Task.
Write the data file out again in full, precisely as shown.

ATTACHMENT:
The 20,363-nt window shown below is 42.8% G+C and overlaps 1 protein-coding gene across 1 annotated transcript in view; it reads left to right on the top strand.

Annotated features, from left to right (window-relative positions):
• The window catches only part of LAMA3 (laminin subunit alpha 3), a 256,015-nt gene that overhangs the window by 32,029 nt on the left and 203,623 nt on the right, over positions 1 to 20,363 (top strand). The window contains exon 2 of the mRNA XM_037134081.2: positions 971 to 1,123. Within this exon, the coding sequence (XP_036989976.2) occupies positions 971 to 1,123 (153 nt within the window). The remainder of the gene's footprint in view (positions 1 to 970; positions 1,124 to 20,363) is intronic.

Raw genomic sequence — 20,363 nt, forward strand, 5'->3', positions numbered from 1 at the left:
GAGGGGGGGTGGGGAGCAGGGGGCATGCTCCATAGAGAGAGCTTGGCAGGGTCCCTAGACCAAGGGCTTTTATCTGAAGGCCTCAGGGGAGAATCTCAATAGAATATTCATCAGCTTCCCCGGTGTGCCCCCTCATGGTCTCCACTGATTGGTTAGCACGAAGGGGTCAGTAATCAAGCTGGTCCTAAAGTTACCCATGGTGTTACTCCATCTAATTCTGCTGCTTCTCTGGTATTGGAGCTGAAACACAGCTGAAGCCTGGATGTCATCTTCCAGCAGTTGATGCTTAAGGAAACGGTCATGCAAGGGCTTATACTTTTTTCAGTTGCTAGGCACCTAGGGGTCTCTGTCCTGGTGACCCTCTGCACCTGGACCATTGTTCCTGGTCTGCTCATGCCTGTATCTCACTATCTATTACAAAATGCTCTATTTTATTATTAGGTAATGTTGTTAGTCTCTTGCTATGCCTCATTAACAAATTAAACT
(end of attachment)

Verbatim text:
The 20,363-nt window shown below is 42.8% G+C and overlaps 1 protein-coding gene across 1 annotated transcript in view; it reads left to right on the top strand.

Annotated features, from left to right (window-relative positions):
• The window catches only part of LAMA3 (laminin subunit alpha 3), a 256,015-nt gene that overhangs the window by 32,029 nt on the left and 203,623 nt on the right, over positions 1 to 20,363 (top strand). The window contains exon 2 of the mRNA XM_037134081.2: positions 971 to 1,123. Within this exon, the coding sequence (XP_036989976.2) occupies positions 971 to 1,123 (153 nt within the window). The remainder of the gene's footprint in view (positions 1 to 970; positions 1,124 to 20,363) is intronic.

Raw genomic sequence — 20,363 nt, forward strand, 5'->3', positions numbered from 1 at the left:
GAGGGGGGGTGGGGAGCAGGGGGCATGCTCCATAGAGAGAGCTTGGCAGGGTCCCTAGACCAAGGGCTTTTATCTGAAGGCCTCAGGGGAGAATCTCAATAGAATATTCATCAGCTTCCCCGGTGTGCCCCCTCATGGTCTCCACTGATTGGTTAGCACGAAGGGGTCAGTAATCAAGCTGGTCCTAAAGTTACCCATGGTGTTACTCCATCTAATTCTGCTGCTTCTCTGGTATTGGAGCTGAAACACAGCTGAAGCCTGGATGTCATCTTCCAGCAGTTGATGCTTAAGGAAACGGTCATGCAAGGGCTTATACTTTTTTCAGTTGCTAGGCACCTAGGGGTCTCTGTCCTGGTGACCCTCTGCACCTGGACCATTGTTCCTGGTCTGCTCATGCCTGTATCTCACTATCTATTACAAAATGCTCTATTTTATTATTAGGTAATGTTGTTAGTCTCTTGCTATGCCTCATTAACAAATTAAACT